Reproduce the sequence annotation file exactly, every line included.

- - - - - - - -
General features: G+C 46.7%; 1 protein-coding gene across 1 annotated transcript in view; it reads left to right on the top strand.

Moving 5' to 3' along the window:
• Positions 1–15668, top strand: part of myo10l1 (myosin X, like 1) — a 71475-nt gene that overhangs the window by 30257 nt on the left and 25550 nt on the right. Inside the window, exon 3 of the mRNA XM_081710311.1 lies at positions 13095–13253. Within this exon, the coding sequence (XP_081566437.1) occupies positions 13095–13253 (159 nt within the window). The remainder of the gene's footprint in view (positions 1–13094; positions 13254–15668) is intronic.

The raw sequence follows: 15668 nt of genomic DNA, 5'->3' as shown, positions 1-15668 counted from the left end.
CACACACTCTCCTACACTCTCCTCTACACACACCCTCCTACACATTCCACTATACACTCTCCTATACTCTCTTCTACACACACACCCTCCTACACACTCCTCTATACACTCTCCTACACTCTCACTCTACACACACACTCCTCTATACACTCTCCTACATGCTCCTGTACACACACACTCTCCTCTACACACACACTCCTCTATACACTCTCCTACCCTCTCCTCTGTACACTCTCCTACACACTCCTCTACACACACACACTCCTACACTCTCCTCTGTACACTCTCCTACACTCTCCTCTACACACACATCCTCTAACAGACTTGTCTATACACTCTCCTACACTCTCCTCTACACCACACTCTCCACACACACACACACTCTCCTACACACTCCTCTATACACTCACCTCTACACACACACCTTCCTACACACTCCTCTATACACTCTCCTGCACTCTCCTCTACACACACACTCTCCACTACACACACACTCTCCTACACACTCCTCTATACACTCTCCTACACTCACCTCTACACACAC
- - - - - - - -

General features: G+C 46.7%; 1 protein-coding gene across 1 annotated transcript in view; it reads left to right on the top strand.

Moving 5' to 3' along the window:
• Positions 1–15668, top strand: part of myo10l1 (myosin X, like 1) — a 71475-nt gene that overhangs the window by 30257 nt on the left and 25550 nt on the right. Inside the window, exon 3 of the mRNA XM_081710311.1 lies at positions 13095–13253. Within this exon, the coding sequence (XP_081566437.1) occupies positions 13095–13253 (159 nt within the window). The remainder of the gene's footprint in view (positions 1–13094; positions 13254–15668) is intronic.

The raw sequence follows: 15668 nt of genomic DNA, 5'->3' as shown, positions 1-15668 counted from the left end.
CACACACTCTCCTACACTCTCCTCTACACACACCCTCCTACACATTCCACTATACACTCTCCTATACTCTCTTCTACACACACACCCTCCTACACACTCCTCTATACACTCTCCTACACTCTCACTCTACACACACACTCCTCTATACACTCTCCTACATGCTCCTGTACACACACACTCTCCTCTACACACACACTCCTCTATACACTCTCCTACCCTCTCCTCTGTACACTCTCCTACACACTCCTCTACACACACACACTCCTACACTCTCCTCTGTACACTCTCCTACACTCTCCTCTACACACACATCCTCTAACAGACTTGTCTATACACTCTCCTACACTCTCCTCTACACCACACTCTCCACACACACACACACTCTCCTACACACTCCTCTATACACTCACCTCTACACACACACCTTCCTACACACTCCTCTATACACTCTCCTGCACTCTCCTCTACACACACACTCTCCACTACACACACACTCTCCTACACACTCCTCTATACACTCTCCTACACTCACCTCTACACACAC